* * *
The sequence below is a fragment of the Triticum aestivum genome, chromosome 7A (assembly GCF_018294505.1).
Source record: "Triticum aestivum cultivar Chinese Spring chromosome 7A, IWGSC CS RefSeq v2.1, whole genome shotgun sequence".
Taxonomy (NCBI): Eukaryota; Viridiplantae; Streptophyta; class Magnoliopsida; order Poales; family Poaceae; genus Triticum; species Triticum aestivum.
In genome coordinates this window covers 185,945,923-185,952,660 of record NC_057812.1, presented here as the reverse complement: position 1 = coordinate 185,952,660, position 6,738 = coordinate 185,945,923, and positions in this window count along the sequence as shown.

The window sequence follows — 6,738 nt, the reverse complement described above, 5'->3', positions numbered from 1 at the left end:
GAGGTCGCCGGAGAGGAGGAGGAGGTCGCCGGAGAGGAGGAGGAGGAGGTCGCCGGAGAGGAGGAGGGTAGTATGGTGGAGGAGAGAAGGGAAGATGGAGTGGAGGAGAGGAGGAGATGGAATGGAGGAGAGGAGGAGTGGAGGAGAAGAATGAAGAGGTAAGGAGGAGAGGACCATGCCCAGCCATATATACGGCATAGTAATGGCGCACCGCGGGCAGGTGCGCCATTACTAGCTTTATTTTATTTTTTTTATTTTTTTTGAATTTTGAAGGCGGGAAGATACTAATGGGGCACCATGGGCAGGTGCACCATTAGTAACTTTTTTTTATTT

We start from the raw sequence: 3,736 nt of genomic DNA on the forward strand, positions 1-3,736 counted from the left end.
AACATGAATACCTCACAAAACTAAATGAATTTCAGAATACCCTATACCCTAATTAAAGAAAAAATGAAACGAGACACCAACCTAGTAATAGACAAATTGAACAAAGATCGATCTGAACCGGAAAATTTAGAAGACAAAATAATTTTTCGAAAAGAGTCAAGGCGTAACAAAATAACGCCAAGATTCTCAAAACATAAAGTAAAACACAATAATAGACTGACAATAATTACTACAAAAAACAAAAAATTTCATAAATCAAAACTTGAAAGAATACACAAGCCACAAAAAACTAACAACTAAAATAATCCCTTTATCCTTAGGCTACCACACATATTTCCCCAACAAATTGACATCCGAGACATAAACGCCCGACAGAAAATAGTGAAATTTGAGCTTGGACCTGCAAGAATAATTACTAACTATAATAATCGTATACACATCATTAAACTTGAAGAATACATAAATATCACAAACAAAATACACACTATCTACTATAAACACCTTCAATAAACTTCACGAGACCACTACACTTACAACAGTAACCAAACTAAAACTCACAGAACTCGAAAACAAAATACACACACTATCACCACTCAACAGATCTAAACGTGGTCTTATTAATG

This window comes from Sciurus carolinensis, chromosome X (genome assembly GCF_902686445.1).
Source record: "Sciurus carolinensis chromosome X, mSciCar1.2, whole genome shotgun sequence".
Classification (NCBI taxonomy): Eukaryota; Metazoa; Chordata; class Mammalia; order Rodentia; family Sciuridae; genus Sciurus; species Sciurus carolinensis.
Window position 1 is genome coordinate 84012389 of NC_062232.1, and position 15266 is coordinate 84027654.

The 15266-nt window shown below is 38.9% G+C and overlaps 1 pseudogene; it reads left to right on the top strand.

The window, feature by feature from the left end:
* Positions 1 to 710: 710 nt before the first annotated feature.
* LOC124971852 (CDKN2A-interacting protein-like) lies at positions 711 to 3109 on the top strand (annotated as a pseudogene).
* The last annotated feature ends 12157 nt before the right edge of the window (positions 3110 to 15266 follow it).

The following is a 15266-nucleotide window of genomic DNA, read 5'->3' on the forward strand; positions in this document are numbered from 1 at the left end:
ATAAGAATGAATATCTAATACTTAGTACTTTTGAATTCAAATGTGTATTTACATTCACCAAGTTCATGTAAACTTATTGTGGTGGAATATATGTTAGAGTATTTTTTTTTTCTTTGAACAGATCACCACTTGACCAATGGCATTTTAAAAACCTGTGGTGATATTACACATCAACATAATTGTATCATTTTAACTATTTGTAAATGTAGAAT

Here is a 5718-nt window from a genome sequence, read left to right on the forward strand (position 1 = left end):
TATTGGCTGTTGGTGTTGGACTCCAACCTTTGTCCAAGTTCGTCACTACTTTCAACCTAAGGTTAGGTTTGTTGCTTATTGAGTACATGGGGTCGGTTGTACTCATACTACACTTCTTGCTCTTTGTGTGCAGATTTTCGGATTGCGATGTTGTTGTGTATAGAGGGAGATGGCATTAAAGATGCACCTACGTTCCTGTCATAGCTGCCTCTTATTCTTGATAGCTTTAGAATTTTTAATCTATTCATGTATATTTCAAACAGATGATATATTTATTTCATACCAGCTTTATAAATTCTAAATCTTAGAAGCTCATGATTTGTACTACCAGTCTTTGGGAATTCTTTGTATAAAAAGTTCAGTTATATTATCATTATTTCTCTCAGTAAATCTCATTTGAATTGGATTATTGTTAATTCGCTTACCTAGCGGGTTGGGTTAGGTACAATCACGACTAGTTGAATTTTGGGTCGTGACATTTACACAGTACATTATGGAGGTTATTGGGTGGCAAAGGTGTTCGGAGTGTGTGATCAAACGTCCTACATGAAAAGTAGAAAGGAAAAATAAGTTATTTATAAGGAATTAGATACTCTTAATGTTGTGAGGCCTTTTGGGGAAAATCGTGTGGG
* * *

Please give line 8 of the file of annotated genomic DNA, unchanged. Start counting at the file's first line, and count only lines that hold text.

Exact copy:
AACATGAATACCTCACAAAACTAAATGAATTTCAGAATACCCTATACCCTAATTAAAGAAAAAATGAAACGAGACACCAACCTAGTAATAGACAAATTGAACAAAGATCGATCTGAACCGGAAAATTTAGAAGACAAAATAATTTTTCGAAAAGAGTCAAGGCGTAACAAAATAACGCCAAGATTCTCAAAACATAAAGTAAAACACAATAATAGACTGACAATAATTACTACAAAAAACAAAAAATTTCATAAATCAAAACTTGAAAGAATACACAAGCCACAAAAAACTAACAACTAAAATAATCCCTTTATCCTTAGGCTACCACACATATTTCCCCAACAAATTGACATCCGAGACATAAACGCCCGACAGAAAATAGTGAAATTTGAGCTTGGACCTGCAAGAATAATTACTAACTATAATAATCGTATACACATCATTAAACTTGAAGAATACATAAATATCACAAACAAAATACACACTATCTACTATAAACACCTTCAATAAACTTCACGAGACCACTACACTTACAACAGTAACCAAACTAAAACTCACAGAACTCGAAAACAAAATACACACACTATCACCACTCAACAGATCTAAACGTGGTCTTATTAATG